The 1970s were a funny time for jazz. Even as jazz musicians broke new ground and some rock audiences embraced jazz fusion, the market for straight acoustic jazz was withering away to nothing. In a way it makes perfect sense. The best jazz fusion– Weather Report, Herbie Hancock’s Headhunters, even Miles Davis’ cocaine-fueled funk-rock tirades– were aimed explicitly at a consumer audience with ears for electronic sounds and straight 4×4 rhythms. On the other hand, acoustic jazz in the 1970s was in general a distinctly post-everything affair. All the old movements had run their course or had gone back underground, and there wasn’t much development going on to keep casual jazz fans from putting on a Sly Stone record instead.
Naturally, this state of affairs led to some very fine music being made and immediately filed away without release. Columbia Legacy (an appendage of Sony) has begun pulling out some of these old never-weres and finally giving them a US release. Even if the jazz audience in 2005 is just as small and far more fickle than in 1977, Columbia/Legacy’s new-old releases show us that looking backward sometimes means finding out just how much we missed the first time around.
VSOP was an on-again off-again supergroup consisting of the four backing members of Miles Davis’ second quintet. Without Davis to guide (dominate) them, Herbie Hancock became the de facto leader of a quartet that also included Wayne Shorter on saxophone, Tony Williams on drums, and the ubiquitous Ron Carter on bass. The group toured and recorded in 1977, then reconvened every so often through the early 1980s. They were big in Japan, their domestic popularity crippled by accusations from the jazz establishment that their fusion experiments had desecrated the hallowed legacy of jazz itself.
VSOP recorded the double live album VSOP: Live Under The Sky direct to digital tape over two nights in Japan in 1979 in front of an enthusiastic audience, with each night’s (identical) set included in full. Living up to the great 70s tradition of killer double live records (see: Frampton, KISS, Queen, Zappa), Live Under the Sky is a world-beater, a stunning, white hot, smack-your-mother tour de force of post-everything acoustic jazz.
A clue to how the album is going to unfold comes when the band bites into the opening “Eye of the Hurricane” at about 260 beats per minute. Within 90 seconds drummer Tony Williams is beating the brains out of young Freddie Hubbard. I mean, beating the brains out of him. Leaving Ron Carter to provide the bedrock rhythm, Williams breaks into a dizzying array of pounding fills, kicks, cross-rhythms and subthemes beneath (and over top of) Hubbard’s solo, putting the young trumpet player on notice that he better bring it and good. Hubbard responds with a solo of dizzying virtuosity, repaying Williams in kind.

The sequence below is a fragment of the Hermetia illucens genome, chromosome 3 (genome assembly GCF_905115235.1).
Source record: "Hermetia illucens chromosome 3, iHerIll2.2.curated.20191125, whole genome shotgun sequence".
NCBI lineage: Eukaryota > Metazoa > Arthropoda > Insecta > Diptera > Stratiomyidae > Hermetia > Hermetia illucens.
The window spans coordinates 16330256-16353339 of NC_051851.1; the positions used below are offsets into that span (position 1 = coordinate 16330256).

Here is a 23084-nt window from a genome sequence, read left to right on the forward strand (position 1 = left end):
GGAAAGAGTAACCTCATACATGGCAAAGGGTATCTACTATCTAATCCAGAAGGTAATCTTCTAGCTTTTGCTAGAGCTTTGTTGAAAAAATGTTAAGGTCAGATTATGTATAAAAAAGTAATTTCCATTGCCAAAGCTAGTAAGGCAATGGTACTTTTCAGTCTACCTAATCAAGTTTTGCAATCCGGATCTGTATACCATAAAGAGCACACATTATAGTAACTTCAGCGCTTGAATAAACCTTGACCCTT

Throughout the number Williams spars with his bandmates, completely abandoning the beat under Hancock’s solo in favor of a barrage of rhythmic commentary on Hancock’s playing. The resulting musical dogfight finally resolves with both Hancock and Willams dropping out to let Carter walk the bass for a minute before the whole band comes back to the head, finally laying out into the serene and beautiful next selection, “Tear Drop.” For the next hour, the entire band tear into song after song with boundless creativity and power.
Lest I give you the impression that the entire record consists of two discs of musical ultimate fighting deathmatches, I must hasten to mention that about half the selections are cool downtempo meditations. More than just breaks to allow us and the musicians to catch their breaths, beautifully rendered performances of “Tear Drop,” “Para Oriente” and others find the group exploring textures, harmonies and intensities of emotion in ways that frantic workouts just won’t allow.
There is something mind-boggling about listening to four (five) players among the greatest of all time leaving behind all the rules and just playing whatever feels right in the moment. With nods to everything – bop, modal jazz, cool jazz, Mingus-style third stream suites, free blowing a la Ornette Coleman, the group move in and out of song structures, extending, reiterating, and demolishing at will.
Interestingly, the extended post-bop VSOP are doing here is the stylistic exact opposite of what most of its members were pursuing in their day jobs. The Headhunters (Hancock) and Weather Report (Shorter) were exploring space, extended funk jams and newfangled electronics, and Williams was recording noisy jazz-punk with Ronnie Montrose. By way of contrast, VSOP relied on the tried and true devices of acoustic instruments and bop harmonies. Live Under The Sky comes on like a Cassius Clay uppercut. A thrilling, breathtaking, incredible live set from five players in perfect tune.
Herbie Hancock’s recorded output is both extensive and spotty, and it can be difficult for someone just getting acquainted with his work to know quite where to begin. Both VSOP: Live Under The Sky and its Columbia/Legacy partner release The Piano deserve a place on every jazz fan’s shelf as major contributions not only to the work of one the greatest living keyboardists but to the state of the art of jazz.
This post also appears at the Ministry of Minor Perfidy. The Ministry of Minor Perfidy is clinically proven to prevent heart disease, the staggers, dropsy, and aftosa.*
The Ministry of Minor Perfidy is not clinically proven to prevent heart disease, the staggers, dropsy, or aftosa.